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This 5 minute tutorial teaches you to start your application in a Phusion Passenger server, in development mode. Feel what Passenger is and how it works.
Table of contents
Preparing the example application
$ git clone https://github.com/phusion/passenger-nodejs-connect-demo.git $ cd passenger-nodejs-connect-demo $ npm install
Running the server
The simplest way to run your app is with the
$ node app.js
Passenger can be used the same way as the
node command: you run your app with
passenger start and two extra command line options:
$ passenger start --app-type node --startup-file app.js ======= Phusion Passenger Standalone web server started ======= PID file: /Users/phusion/myapp/passenger.3000.pid Log file: /Users/phusion/myapp/passenger.3000.log Environment: development Accessible via: http://0.0.0.0:3000/ You can stop Phusion Passenger Standalone by pressing Ctrl-C. ===============================================================
npm start, you can find out what
--startup-fileto specify by looking at
package.json. It should be whatever is behind the
As you can see in the output, Passenger is now serving your app on http://0.0.0.0:3000/. So if you go to that URL, you will should see your application:
$ curl http://0.0.0.0:3000/ ...your app's front page HTML...
Passenger is polyglot
Passenger supports apps in multiple programming languages. That's why you need to specify what language you're using.
--app-type node option does just that.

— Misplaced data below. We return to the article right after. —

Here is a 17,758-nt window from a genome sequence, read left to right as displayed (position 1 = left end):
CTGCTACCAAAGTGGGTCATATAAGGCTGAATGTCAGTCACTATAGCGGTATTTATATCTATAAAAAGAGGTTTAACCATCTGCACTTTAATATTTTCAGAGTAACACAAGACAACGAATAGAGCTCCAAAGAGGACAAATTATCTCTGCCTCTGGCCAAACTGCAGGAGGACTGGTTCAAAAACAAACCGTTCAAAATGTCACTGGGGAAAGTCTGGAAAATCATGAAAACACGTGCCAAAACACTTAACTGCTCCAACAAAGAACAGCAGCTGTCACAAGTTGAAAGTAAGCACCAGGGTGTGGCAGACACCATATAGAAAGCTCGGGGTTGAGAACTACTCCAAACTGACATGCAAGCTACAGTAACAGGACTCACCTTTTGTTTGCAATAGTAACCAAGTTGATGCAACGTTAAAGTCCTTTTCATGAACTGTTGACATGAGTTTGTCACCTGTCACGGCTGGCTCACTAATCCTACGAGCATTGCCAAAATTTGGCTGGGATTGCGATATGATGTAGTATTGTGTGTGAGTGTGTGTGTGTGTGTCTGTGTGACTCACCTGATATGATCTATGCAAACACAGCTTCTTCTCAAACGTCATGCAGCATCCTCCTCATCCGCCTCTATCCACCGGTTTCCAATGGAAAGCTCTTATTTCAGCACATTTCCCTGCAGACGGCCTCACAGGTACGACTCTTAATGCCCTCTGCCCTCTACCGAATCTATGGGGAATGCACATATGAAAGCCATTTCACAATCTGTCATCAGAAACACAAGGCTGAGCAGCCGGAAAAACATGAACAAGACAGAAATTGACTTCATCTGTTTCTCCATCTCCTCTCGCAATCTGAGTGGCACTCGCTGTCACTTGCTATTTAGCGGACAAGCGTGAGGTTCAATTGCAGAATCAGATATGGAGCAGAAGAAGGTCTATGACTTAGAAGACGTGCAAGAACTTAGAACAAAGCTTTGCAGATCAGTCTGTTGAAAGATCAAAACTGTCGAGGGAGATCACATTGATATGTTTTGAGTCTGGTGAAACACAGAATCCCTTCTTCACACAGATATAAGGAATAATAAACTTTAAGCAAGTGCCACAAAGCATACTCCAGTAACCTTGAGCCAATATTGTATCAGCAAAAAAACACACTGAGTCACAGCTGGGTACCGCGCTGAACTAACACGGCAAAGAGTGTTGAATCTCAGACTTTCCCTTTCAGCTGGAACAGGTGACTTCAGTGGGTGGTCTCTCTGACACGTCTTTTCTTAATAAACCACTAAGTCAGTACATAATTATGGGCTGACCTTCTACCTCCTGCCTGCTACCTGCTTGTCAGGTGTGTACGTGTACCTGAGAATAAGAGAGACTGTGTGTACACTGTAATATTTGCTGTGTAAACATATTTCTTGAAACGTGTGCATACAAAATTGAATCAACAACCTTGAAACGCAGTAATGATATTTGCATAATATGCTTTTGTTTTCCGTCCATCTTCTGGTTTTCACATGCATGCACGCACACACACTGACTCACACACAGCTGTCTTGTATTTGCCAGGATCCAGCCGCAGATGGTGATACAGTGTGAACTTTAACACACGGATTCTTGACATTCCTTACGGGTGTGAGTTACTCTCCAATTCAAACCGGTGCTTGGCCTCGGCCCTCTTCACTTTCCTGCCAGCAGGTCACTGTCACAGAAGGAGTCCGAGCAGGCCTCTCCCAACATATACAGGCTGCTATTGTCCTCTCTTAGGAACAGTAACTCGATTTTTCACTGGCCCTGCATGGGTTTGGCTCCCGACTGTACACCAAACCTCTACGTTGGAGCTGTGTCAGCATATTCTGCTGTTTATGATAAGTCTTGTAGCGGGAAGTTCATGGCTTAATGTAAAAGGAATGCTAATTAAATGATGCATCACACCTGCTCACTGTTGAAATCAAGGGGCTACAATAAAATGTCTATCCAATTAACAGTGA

Reversed port binding
Normally, a Node.js app binds a server socket on a certain port by calling
listen() on an
http.Server object. But when run in Passenger, this control is inversed. The user that invokes the
passenger command specifies what address and port to listen on, and Passenger makes sure your app does so.
Most of the time, reverse port binding just works. But if your app creates multiple http.Server objects, then you will confuse the reserve port binding system, and you'll have to give it some hints.
Reverse port binding will be covered in Basics part 2: fundamental concepts -> The "application server concept" and in the In-depth guide.
Passenger prints its own logs not only to the terminal, but also to a log file. During startup, Passenger tells you what log file it used. This is typically
There may also be application logs, generated either by your app or by the framework you're using. These logs are completely separate from Passenger's own logs. If the application logs are printed to stdout or stderr, then Passenger will display them. Otherwise, it is up to you to manually view application log files, e.g. with the Unix
tail tool on the corresponding files.
Stopping the server
If you stop Passenger, Passenger will stop your app.
There are two ways to stop the server. The first is by pressing Ctrl-C in the terminal.
$ passenger start --app-type node --startup-file app.js ... (press Ctrl-C here) Stopping web server... done!
The second way is by starting a seperate terminal, changing the working directory to your application, and running
$ cd /path-to-your-app $ passenger stop
Congratulations! Now that you've passed this tutorial and seen Passenger in action.